The photographic exhibit Kvarken Archipelago—New Land in the Old Country will run November 3–December 6, 2017 at The Swedish Club in Seattle, Washington. Click on the play button to the right to listen to the original music by Tony Lagerström composed for the exhibit.
Twenty-four thousand years ago, on top of what would become the Gulf of Bothnia, glaciers began the slow process of melting. Over the next 14,000 years the glaciers retreated forming DeGeer moraines. Relieved of glacial weight, the land experienced rapid glacio-isostatic uplift and lifted from the sea. Islands appeared and the Kvarken Archipelago was formed. The 5,600 islands continually rise, joining with other islands, and trapping seawater that eventually becomes lakes. The archipelago is home to unique ecosystems, every island a variation of Finnish nature.
The Kvarken Archipelago inhabits the narrowest portion of the sea between Finland and Sweden, separating the Gulf of Bothnia from Bothnian Bay. The largest portion of the islands lie off the west coast of Finland near Vasa. About 37% of the archipelago is a nature preserve or a national park. It is also home to Finland’s only UNESCO World Heritage Site. It’s unique geological formations, flora, and fauna are the subject of the photographs in the exhibit Kvarken Archipelago —New Land in the Old Country featuring the work of Mårten Björkgren.
Mårten’s photography is colorful, often dominated by a single hue. It is also very textural. The photos focus on patterns formed by nature and light. Even the more vast compositions draw your eye to the color and texture of the islands and sea. Despite his photographic eye, Mårten did not intend to become a photographer.
Born in Karleby, Finland, he moved away to attend Åbo Akademi University. He married Ann Mari, also from Karleby, earned his masters degree in Theology, and was ordained. Mårten served as a pastor in the Esbo svenska församling. His family grew with the births of his children, Linus and Sofie. In 1989, they returned to Ostrobothnia where Mårten served as a pastor in Malax. His last years as a pastor were spent in the Vasa svenska församling. During his time in Vasa Mårten earned his doctorate with a dissertation in Practical Theology. Since 2005, Mårten has worked at the Åbo Akademi University in Vasa as a senior lecturer in religious education.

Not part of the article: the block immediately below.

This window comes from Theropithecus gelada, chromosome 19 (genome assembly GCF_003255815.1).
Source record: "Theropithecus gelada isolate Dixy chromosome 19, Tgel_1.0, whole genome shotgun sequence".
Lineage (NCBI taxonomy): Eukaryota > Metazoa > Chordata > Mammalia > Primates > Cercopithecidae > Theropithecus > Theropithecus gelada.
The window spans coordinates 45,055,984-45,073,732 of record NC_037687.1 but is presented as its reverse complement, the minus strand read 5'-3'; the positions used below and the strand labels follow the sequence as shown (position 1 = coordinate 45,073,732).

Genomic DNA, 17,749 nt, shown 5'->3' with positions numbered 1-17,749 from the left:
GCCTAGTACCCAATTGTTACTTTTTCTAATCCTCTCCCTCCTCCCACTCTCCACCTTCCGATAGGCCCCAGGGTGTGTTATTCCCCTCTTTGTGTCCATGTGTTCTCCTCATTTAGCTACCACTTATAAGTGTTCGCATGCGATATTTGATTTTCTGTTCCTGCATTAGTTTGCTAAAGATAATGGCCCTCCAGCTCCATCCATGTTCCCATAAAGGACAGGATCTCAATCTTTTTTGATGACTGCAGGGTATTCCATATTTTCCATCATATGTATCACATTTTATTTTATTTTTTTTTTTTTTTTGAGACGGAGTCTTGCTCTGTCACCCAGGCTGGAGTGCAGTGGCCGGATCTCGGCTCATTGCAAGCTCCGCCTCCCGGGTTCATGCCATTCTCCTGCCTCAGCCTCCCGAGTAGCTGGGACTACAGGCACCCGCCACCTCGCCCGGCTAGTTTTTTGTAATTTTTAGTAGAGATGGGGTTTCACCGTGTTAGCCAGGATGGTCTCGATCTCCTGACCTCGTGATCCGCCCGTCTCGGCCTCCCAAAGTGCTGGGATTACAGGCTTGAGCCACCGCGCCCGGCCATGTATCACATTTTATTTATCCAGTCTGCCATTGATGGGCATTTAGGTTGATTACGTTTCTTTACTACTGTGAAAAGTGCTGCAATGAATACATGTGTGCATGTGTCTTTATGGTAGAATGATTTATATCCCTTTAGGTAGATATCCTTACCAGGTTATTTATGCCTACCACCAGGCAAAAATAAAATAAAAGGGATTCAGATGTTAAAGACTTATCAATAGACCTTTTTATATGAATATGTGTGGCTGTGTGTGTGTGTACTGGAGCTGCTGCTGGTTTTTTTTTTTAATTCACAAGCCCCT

Mårten says that his interest in photography came late, only about four years ago. He opened an Instagram account and posted photos of nature. He gained a few followers, then some more, and by last spring he had reached 35,000 followers. He thought it was time for a break from Instagram. A colleague, Hannah Kaihovirta, suggested an exhibit at Åbo Akademi University in Vasa. The exhibit was a success!
After his exhibit in Vasa, showing his work in Seattle wasn’t too big of a step. Mårten contacted The Swedish Finn Historical Society in the autumn of 2016 to propose an exhibit in 2017 to celebrate Finland 100. Mårten had heard of SFHS from his sister-in-law, Lilian Nygård. In 2014, she accompanied a group of high school students from the Karleby/Kronoby area. The group visited SFHS during the Seattle portion of their trip. The students gave presentations about ancestors that had emigrated to the U.S. Local members of SFHS were invited to be the audience, a few of which were descendents of the immigrants in the reports. Lilian told Mårten about the people in Seattle who had the same roots as him.
The photography is complemented with original music by Tony Lagerström. Mårten asked Tony to compose music for the exhibit after hearing his work on the radio. Tony, a 24 year-old musician living in Jakobstad, makes electronic music with influences from Ambient, Techno, House, and piano music. He uses his music to convey the feeling of Finnish nature and the melancholy present in autumn and winter. He also likes to be in nature and take photos. You can look at Tony’s photography on Instagram and listen to more of his music on SoundCloud.
Kvarken Archipelago —New Land in the Old Country is a beautiful homage to the islands and sea. The photos are not simple landscape shots. They are natural motifs revealed to us—much like the glacier revealed the islands 10,000 years ago.
This exhibit was made possible by support from The Swedish Finn Historical Society, Finlandia Foundation, Svenska Folksolans, Vänner, Svensk Österbottniska Samfundet, and The Swedish Club. Kvarken Archipelago—New Land in the Old Country is an official Finland 100 event. The exhibit will be made available freely to groups that wish to display it. The only cost will be shipping charges. For more information email firstname.lastname@example.org.